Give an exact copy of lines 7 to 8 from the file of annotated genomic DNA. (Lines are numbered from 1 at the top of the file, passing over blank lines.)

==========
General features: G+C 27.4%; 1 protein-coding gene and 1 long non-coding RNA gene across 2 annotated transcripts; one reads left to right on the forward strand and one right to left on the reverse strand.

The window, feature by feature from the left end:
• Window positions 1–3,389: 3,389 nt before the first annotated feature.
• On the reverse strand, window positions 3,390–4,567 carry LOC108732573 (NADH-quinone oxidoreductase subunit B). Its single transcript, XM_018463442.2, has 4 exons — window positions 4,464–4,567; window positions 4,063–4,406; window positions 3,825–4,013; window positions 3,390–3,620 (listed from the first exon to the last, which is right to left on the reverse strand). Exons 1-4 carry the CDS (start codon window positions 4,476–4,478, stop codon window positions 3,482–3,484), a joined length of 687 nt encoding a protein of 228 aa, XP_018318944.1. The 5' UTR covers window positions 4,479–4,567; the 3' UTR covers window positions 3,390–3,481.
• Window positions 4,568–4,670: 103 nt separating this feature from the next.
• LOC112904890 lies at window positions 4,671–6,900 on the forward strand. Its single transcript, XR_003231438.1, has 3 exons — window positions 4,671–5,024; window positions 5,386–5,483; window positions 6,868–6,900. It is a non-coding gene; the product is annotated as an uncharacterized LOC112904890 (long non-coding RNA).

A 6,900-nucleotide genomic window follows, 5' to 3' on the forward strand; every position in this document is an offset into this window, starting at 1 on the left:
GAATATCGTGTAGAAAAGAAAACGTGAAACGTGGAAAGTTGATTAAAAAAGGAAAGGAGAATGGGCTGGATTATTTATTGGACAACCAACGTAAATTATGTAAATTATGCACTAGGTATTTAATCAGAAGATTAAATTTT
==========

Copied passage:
A 6,900-nucleotide genomic window follows, 5' to 3' on the forward strand; every position in this document is an offset into this window, starting at 1 on the left:
GAATATCGTGTAGAAAAGAAAACGTGAAACGTGGAAAGTTGATTAAAAAAGGAAAGGAGAATGGGCTGGATTATTTATTGGACAACCAACGTAAATTATGTAAATTATGCACTAGGTATTTAATCAGAAGATTAAATTTT